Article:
Necessity For Christ’s Atoning Sacrifice

            Before we begin to briefly unpack the Unitarian view laden with invalid arguments, let us succinctly consider Christ’s sacrifice from the Historic Christian perspective.

            Atonement is the work Christ did in his life and death to earn our salvation. The Bible teaches that God’s love and HIS justice compelled Christ’s incarnation on earth and dying for our sins:

            John 3:16, NASB: “For God so loved the world, that He gave His only begotten Son, that whoever believes in Him shall not perish, but have eternal life.”

            Romans 3:24-26, NASB: “…in Christ Jesus; whom God displayed publicly as a propitiation in His blood through faith. This was to demonstrate His righteousness, because in the forbearance of God He passed over the sins previously committed; for the demonstration, I say, of His righteousness at the present time, so that He would be just and the justifier of the one who has faith in Jesus…” (Paul states that God had been forgiving sins in the Old Testament but no penalty had been paid. So people could wonder whether God was indeed just and ask how he could forgive sins without a penalty. So God sent Christ to pay the penalty for our sins.)

            On the road to Emmaus, Christ explained that HIS suffering was necessary, “And He said to them, “O foolish men and slow of heart to believe in all that the prophets have spoken! Was it not necessary for the Christ to suffer these things and to enter into His glory?” Then beginning with Moses and with all the prophets, He explained to them the things concerning Himself in all the Scriptures.” (Luke 24:25-27, NASB).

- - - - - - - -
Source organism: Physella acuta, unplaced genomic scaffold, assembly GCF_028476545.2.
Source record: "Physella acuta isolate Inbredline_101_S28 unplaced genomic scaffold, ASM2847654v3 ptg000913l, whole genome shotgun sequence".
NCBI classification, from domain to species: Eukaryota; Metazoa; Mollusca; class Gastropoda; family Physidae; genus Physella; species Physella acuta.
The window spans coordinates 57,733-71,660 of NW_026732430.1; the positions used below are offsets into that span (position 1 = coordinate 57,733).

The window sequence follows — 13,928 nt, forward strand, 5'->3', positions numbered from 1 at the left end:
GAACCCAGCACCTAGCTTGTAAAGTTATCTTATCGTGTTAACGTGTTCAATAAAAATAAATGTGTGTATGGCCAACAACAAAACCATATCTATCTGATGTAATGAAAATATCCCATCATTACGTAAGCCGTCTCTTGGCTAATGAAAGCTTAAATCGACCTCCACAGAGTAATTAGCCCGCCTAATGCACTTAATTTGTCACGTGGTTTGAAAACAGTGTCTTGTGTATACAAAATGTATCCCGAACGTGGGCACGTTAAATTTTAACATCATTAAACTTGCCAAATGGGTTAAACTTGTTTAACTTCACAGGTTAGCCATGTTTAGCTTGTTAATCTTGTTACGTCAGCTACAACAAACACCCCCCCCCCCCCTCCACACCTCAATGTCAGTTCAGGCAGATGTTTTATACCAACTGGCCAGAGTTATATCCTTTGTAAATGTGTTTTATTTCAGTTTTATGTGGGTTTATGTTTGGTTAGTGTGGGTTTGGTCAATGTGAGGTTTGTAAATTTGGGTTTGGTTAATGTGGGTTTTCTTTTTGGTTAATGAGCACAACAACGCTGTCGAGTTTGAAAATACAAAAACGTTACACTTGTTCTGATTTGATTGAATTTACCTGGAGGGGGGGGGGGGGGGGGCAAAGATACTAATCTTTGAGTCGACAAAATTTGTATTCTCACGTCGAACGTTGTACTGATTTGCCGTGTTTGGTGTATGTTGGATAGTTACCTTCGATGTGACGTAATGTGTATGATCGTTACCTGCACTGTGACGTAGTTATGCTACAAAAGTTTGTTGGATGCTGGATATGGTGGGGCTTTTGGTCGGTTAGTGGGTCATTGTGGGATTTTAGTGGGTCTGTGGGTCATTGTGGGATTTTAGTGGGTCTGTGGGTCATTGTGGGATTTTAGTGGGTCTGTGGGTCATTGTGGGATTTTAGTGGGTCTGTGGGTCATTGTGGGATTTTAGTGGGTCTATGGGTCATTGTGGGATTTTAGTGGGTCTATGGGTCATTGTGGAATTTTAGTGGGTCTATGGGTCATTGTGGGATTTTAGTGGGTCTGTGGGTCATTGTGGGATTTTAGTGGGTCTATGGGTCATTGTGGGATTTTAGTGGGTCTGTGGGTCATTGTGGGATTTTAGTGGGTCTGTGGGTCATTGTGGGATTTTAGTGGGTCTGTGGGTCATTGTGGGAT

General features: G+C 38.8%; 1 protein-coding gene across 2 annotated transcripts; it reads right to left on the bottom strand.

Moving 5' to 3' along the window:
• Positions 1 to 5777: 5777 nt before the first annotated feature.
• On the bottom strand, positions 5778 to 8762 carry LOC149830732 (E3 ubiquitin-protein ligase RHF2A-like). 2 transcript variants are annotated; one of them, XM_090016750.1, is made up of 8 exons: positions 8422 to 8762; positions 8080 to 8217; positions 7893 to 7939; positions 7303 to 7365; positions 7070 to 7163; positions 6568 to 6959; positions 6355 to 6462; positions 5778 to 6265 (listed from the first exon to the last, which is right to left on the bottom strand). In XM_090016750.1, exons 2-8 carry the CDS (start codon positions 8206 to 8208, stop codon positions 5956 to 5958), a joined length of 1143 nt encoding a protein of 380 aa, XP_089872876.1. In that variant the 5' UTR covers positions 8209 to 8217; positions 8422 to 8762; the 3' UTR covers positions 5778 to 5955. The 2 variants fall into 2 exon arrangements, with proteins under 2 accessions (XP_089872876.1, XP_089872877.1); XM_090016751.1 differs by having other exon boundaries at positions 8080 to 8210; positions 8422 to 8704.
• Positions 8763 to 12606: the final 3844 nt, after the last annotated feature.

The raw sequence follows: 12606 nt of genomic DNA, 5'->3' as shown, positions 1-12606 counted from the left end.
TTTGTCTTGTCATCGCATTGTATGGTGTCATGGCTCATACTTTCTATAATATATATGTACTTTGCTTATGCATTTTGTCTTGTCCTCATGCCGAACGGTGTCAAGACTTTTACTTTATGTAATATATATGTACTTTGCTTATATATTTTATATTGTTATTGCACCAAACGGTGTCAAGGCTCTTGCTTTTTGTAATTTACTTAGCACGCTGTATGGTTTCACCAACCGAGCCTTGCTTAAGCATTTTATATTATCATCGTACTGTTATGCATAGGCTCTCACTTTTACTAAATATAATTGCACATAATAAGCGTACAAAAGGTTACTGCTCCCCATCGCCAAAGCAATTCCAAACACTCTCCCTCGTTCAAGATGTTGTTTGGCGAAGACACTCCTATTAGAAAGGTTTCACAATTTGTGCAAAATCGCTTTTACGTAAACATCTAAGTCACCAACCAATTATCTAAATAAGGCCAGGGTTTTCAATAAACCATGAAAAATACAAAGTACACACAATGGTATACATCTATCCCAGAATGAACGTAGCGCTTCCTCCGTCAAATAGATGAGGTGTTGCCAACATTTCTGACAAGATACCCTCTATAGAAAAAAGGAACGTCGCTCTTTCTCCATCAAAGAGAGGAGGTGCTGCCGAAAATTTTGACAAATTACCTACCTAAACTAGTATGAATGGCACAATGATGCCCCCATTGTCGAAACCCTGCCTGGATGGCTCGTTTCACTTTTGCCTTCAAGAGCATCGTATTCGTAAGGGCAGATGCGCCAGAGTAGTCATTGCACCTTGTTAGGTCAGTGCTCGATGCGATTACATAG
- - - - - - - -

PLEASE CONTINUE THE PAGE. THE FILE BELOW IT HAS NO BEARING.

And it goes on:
The book of Hebrews also explains the necessity of Christ’s atoning sacrifice. Since it is impossible that the blood of bulls and goats should take away our sins (Hebrews 10:4), a better sacrifice is required (Hebrews 9:23). Only the blood of Christ (his death), would be able to really take away sins (Hebrews 9:25-26). Hence, we reasonably conclude that Christ’s atoning sacrifice was necessary for God to save us.

Christ Died In Our Place

            Consider a few passages from the Bible that speaks of Christ’s death as substitutionary (HE died in our place):

            John 1: 29, NASB: “The next day he saw Jesus coming to him and said, “Behold, the Lamb of God who takes away the sin of the world!”

            2 Corinthians 5: 21, NASB: “He made Him who knew no sin to be sin on our behalf, so that we might become the righteousness of God in Him.”

            Galatians 3: 13, NASB: “Christ redeemed us from the curse of the Law, having become a curse for us…